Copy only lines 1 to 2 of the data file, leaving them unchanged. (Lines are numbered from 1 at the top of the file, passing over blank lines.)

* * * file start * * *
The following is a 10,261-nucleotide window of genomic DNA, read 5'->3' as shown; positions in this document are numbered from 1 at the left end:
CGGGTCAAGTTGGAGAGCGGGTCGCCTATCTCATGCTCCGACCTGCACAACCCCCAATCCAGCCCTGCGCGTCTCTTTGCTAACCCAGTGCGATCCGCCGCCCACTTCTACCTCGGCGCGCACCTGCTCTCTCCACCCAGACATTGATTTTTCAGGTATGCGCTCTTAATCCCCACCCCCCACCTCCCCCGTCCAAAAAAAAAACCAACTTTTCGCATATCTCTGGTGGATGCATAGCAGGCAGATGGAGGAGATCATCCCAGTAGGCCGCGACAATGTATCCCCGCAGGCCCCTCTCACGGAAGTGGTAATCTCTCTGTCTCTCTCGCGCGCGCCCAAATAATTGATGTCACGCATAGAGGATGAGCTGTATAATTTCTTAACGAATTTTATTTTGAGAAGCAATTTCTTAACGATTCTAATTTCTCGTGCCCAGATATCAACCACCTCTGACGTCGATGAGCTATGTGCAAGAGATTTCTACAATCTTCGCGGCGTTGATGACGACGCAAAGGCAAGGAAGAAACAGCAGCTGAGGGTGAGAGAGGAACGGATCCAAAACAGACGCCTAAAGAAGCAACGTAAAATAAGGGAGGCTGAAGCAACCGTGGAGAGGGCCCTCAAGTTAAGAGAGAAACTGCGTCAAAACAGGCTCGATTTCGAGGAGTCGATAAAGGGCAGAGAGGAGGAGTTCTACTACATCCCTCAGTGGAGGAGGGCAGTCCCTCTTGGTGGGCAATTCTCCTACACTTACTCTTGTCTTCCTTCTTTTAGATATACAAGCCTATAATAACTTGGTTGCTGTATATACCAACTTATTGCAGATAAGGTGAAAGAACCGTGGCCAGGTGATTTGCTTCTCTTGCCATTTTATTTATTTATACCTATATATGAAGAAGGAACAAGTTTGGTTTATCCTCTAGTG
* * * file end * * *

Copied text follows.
The following is a 10,261-nucleotide window of genomic DNA, read 5'->3' as shown; positions in this document are numbered from 1 at the left end:
CGGGTCAAGTTGGAGAGCGGGTCGCCTATCTCATGCTCCGACCTGCACAACCCCCAATCCAGCCCTGCGCGTCTCTTTGCTAACCCAGTGCGATCCGCCGCCCACTTCTACCTCGGCGCGCACCTGCTCTCTCCACCCAGACATTGATTTTTCAGGTATGCGCTCTTAATCCCCACCCCCCACCTCCCCCGTCCAAAAAAAAAACCAACTTTTCGCATATCTCTGGTGGATGCATAGCAGGCAGATGGAGGAGATCATCCCAGTAGGCCGCGACAATGTATCCCCGCAGGCCCCTCTCACGGAAGTGGTAATCTCTCTGTCTCTCTCGCGCGCGCCCAAATAATTGATGTCACGCATAGAGGATGAGCTGTATAATTTCTTAACGAATTTTATTTTGAGAAGCAATTTCTTAACGATTCTAATTTCTCGTGCCCAGATATCAACCACCTCTGACGTCGATGAGCTATGTGCAAGAGATTTCTACAATCTTCGCGGCGTTGATGACGACGCAAAGGCAAGGAAGAAACAGCAGCTGAGGGTGAGAGAGGAACGGATCCAAAACAGACGCCTAAAGAAGCAACGTAAAATAAGGGAGGCTGAAGCAACCGTGGAGAGGGCCCTCAAGTTAAGAGAGAAACTGCGTCAAAACAGGCTCGATTTCGAGGAGTCGATAAAGGGCAGAGAGGAGGAGTTCTACTACATCCCTCAGTGGAGGAGGGCAGTCCCTCTTGGTGGGCAATTCTCCTACACTTACTCTTGTCTTCCTTCTTTTAGATATACAAGCCTATAATAACTTGGTTGCTGTATATACCAACTTATTGCAGATAAGGTGAAAGAACCGTGGCCAGGTGATTTGCTTCTCTTGCCATTTTATTTATTTATACCTATATATGAAGAAGGAACAAGTTTGGTTTATCCTCTAGTG